It is not about the consumers’ health, it is about selling more products.
Research that is being conducted under these conditions can hardly pass an unbiased. It leads to confusion and misinformation for the consumer practices lead to misinformation for the consumer. Below we have listed a couple of headlines from questionable research, funded by food companies:
- ‘Children and Adolescents Who Eat Candy Are Less Overweight or Obese’
Research funded by trade association representing the makers of Butterfingers, Hershey, and Skittles.
- ‘Hot oatmeal breakfast keeps you fuller for longer.’
Research funded by Quaker Oats.
And AVA’s favourite:
- “Study: Diet beverages better for losing weight than water”
Research funded by Coca-Cola and Pepsi lobbying group.
Oh, and let’s not forget that the Department of Food Science at Cornell University has a PepsiCo auditorium….
Take food research with a grain of salt (or two)
Above we have discussed how food companies are bending academic research to their benefit trough funding, but what does this say about food research, and how questionable is it? In 2013 a group of researchers compared studies regarding the connection between sugar-sweetened drinks and weight gain.Half of the studies were funded by food companies, independent parties funded the other half of the studies.
Research funded by the beverage industry are four to eight times more likely to show findings favourable to the industry than independently funded studies.
What they found might not come as a surprise. Over 80% of the studies funded by food companies showed no relationship between sugar-sweetened drinks and weight gain. They found the exact opposite with studies independently funded. Over 80% of those studies showed a strong relationship between sugar-sweetened drinks and weight gain.
These findings show how strong the grip and influence of food companies is with research being conducted on food and our health.
Which studies should you believe? Ultimately, that is for you, as a consumer, too decided. You cannot blindly trust claims that are being made about products you buy in the supermarket, because more often than not, those don’t contain the whole truth.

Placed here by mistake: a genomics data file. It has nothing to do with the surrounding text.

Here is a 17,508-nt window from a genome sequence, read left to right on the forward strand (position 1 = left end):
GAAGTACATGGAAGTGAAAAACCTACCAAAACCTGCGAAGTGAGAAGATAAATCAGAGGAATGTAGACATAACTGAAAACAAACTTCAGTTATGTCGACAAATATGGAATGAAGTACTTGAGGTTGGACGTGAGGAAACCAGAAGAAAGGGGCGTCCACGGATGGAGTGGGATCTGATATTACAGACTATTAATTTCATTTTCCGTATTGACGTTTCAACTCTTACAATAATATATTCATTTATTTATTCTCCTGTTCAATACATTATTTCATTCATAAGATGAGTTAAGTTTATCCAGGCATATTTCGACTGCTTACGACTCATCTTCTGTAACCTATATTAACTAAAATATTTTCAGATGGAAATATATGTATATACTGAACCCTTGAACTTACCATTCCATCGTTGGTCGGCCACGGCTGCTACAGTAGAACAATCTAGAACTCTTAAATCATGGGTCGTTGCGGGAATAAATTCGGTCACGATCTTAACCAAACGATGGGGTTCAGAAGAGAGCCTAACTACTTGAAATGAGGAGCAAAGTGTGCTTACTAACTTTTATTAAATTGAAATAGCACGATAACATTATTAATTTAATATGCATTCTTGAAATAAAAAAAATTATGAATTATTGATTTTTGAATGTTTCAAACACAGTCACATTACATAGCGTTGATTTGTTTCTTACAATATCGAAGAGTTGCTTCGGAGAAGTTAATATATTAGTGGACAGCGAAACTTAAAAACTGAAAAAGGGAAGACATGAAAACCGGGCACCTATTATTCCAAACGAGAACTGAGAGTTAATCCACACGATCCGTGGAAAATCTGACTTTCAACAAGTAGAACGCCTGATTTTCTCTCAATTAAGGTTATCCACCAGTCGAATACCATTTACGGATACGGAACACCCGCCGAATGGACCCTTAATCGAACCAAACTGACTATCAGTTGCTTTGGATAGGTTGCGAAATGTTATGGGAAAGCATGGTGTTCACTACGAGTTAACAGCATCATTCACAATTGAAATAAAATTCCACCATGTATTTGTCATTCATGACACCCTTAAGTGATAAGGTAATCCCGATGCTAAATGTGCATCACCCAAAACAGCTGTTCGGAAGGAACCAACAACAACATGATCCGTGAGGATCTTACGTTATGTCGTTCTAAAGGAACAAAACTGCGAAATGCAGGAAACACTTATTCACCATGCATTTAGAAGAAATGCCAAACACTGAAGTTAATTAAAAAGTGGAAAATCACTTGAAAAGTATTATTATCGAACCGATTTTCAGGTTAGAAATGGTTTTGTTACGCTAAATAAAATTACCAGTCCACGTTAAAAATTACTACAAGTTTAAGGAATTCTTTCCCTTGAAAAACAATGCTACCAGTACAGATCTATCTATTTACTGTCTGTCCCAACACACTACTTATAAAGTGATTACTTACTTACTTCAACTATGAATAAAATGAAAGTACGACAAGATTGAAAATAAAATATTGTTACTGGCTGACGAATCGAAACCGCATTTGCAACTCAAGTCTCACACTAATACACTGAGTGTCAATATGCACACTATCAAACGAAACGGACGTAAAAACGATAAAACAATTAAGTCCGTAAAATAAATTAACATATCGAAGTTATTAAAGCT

AVA’s science based approach
AVA feels strongly about providing you with the right information, so when we publish articles, or talk about our philosophies when it comes to food, training and mindfulness, we do our best to follow these rules:
- To the best of our abilities, we make sure any research we use is only independently funded;
- AVA only includes long-term studies, tracking test subjects over a period of time that is longer than just one month;
- We only included research that has been conducted on humans.
These rules have been selected by us because independently funded research is often free from hidden agenda’s. The studies sponsored by a food company come with these, not so, hidden agenda’s: selling more of their product. We only include long-term studies because our bodies don’t change overnight. Change, for better or worse, happens over time: months and years, and not days or weeks. And we only focus on human studies because results from animal studies are often hard to replicate in the human body.
Let us know in the comments below if you ever came across questionable research or claims. We might dive into it in on of our upcoming articles or one Instagram and Facebook. Give us a follow!